Building a chicken coop is challenging in itself; however, if you have no DIY experience or have never tried to build a coop before then it’s likely that you will fail without clear direction. When you do succeed though, finally being able to raise chickens and harvest their eggs makes it all worth it.
Raising and caring for chickens as best you can all comes down to creating a safe, clean and dry environment for your flock, which is not as hard as you may think, provided you are given correct guidance at every step along the way.
1. Have a Plan in Mind
Before you begin, you should have a plan in mind. If you know what you are doing at the beginning then you won’t run into any unexpected surprises further down the line. We find it helpful to ask yourself the following questions:
- What is the reason you want to raise chickens?
- How many chickens do you want to keep?
How big do you want the coop to be (how much space do you have)?
2. Use a Proven Design Plan
It doesn’t matter if you’re building a very small chicken coop or a large one. A detailed, easy to follow and proven plan is a must. You can find a few plans for free if you do enough digging on the internet, but we personally feel that it’s better to use plans that have been proven to work for both beginners and more advanced users alike. The hassle and extra costs involved if you make what even seems like a single small mistake are simply not worth it and can actually set you back substantially in your quest to successfully build a chicken coop.
A while ago we asked our readers to recommend their favorite chicken coop plans and designswith the most important criteria being how easy they were to follow, value for money, and the end result. 86% of readers recommended getting the plans from here. The 60-day money back guarantee was also another plus.
3. Shade & Protection
A good starting point is to build the chicken coop beneath a large tree. This will result in keeping the chickens cool in the summer and warm in the winter. However, there is also something else to consider, such as using wire to protect the outside of the coop so wild animals like foxes, raccoons etc. will be unable to hurt the chickens.
Not only does elevating the nesting area’s floor a couple of feet off the ground and building a ramp that leads down result in keeping the flock dry in wet weather conditions. But it also means that the chickens can move freely, they are better protected against larger wild animals who have managed to chew through wire, and the coop will be easier to clean too.
Many first time chicken coop builders have found out the hard way that without some sort of lighting egg production will substantially decrease, particularly in the winter months. Thankfully, bulbs that cast a warm glow can counter this.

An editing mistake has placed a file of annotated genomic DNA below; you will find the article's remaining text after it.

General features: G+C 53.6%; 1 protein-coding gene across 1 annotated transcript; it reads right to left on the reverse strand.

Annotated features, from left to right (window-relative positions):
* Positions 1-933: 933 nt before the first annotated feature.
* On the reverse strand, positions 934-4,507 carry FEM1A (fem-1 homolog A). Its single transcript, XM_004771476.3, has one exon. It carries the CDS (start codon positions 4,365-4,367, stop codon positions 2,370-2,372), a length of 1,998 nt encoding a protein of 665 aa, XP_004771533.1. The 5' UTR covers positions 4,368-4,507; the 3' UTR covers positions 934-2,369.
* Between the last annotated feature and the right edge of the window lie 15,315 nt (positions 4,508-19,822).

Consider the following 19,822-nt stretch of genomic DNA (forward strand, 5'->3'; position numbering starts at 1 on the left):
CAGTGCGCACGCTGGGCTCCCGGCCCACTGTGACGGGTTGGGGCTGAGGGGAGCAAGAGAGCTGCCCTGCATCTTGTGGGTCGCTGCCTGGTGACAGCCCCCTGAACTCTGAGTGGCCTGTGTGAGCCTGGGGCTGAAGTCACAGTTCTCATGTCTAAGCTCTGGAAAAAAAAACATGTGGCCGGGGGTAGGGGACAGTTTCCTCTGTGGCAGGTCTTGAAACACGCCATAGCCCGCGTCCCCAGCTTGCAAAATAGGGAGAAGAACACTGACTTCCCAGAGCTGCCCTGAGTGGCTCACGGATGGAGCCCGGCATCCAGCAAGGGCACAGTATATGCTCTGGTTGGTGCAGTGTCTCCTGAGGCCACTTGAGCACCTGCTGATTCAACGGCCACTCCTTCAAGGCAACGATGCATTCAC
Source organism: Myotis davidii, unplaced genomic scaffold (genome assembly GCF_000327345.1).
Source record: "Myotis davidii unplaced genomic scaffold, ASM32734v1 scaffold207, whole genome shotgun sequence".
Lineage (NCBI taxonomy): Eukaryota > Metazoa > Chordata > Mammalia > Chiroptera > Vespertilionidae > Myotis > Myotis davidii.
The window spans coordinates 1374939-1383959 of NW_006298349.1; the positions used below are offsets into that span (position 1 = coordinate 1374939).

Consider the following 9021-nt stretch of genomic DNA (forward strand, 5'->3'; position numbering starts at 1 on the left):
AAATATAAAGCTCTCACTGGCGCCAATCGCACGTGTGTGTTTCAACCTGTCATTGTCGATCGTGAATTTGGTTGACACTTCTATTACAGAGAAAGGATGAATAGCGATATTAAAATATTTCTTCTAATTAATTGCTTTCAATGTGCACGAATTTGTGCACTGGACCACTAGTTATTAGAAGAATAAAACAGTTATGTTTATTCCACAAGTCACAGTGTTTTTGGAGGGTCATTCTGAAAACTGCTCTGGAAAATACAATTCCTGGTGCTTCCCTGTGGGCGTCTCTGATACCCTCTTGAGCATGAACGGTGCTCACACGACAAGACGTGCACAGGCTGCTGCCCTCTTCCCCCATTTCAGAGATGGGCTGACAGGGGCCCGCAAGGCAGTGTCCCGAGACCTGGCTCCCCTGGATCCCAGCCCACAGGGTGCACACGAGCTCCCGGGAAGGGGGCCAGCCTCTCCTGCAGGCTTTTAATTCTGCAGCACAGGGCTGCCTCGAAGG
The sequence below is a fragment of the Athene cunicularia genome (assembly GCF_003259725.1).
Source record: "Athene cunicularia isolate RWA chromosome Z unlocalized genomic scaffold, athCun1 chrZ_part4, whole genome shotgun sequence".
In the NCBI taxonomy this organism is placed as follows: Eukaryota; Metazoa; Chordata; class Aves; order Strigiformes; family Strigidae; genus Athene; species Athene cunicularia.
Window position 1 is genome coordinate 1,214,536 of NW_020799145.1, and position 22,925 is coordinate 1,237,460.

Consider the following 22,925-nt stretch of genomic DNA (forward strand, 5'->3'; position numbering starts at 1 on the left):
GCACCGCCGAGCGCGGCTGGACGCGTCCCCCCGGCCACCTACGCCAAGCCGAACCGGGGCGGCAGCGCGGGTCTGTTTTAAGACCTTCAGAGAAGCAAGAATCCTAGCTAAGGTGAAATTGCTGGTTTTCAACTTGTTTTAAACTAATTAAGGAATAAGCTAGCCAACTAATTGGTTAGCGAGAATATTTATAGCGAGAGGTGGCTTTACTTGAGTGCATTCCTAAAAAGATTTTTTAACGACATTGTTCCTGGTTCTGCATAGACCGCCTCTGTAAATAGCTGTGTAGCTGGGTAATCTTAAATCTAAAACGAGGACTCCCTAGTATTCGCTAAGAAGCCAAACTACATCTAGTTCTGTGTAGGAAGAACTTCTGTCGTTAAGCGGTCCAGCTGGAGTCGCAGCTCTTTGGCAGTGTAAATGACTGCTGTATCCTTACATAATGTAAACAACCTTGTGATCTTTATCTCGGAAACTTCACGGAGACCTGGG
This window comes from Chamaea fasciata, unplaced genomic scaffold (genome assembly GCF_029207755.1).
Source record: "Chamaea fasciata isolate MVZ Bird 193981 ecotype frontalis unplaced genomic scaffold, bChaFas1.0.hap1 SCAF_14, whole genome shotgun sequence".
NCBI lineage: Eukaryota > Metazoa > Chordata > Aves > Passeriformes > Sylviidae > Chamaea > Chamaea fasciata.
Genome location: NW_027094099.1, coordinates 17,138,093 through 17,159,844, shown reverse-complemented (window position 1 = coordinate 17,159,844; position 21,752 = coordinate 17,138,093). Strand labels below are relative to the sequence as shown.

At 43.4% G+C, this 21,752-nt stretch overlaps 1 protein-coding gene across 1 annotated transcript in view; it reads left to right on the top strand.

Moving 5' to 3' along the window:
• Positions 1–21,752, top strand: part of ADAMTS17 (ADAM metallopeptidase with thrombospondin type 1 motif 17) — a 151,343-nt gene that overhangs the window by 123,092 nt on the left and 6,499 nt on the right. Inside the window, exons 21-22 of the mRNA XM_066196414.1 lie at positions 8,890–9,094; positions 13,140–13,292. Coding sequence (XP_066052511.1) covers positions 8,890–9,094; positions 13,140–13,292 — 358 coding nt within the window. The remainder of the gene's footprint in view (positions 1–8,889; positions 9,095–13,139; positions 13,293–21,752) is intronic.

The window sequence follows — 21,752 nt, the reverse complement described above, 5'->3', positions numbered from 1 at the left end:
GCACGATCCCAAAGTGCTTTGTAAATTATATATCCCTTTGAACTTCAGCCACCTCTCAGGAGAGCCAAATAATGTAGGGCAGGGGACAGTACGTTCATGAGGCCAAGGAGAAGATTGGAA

6. Nesting Area
As the nesting area is where your chickens will be laying their eggs, getting it right is a must. It’s a good idea to use baskets padded with straw as this will result in a comfortable environment for your chickens to lay their eggs. Frequently cited by others and something we’ve noticed ourselves is that a chicken will lay an egg every 1-2 days, so it’s also a good idea to ensure that the nesting area is large enough if you’re not planning on collecting the eggs every day.
7. Install Vents
If there isn’t good circulation within the chicken coop then your chickens will get sick, which is the last thing you want to happen after having gone through the trouble of dedicating time and money to building a chicken coop. Inevitably, litter will also accumulate inside the coop which will result in a less than ideal environment for your chickens. Therefore, make sure your design includes locations for cutting out a couple of windows or flaps. Cleaning often is not something you should overlook either.
8. Food & Water
Your chickens need food and water to survive and thrive. However, you need to make sure that both the food and water is kept as far away from their litter as possible. If not, contamination could occur and diseases may spread.
And that’s all there is too it!
Remember, building a chicken coop can be fun and rewarding if done right. As mentioned, make sure you find plans that are easy to follow and have been proven to work. We personally recommend this guide, particularly if you have never built a chicken coop before or have had failed attempts. But you can also try to find some free plans if you don’t want to go down that route, but please, please make sure you’re thorough in your search as finding good free plans is a challenge in itself and you should be wary of their quality.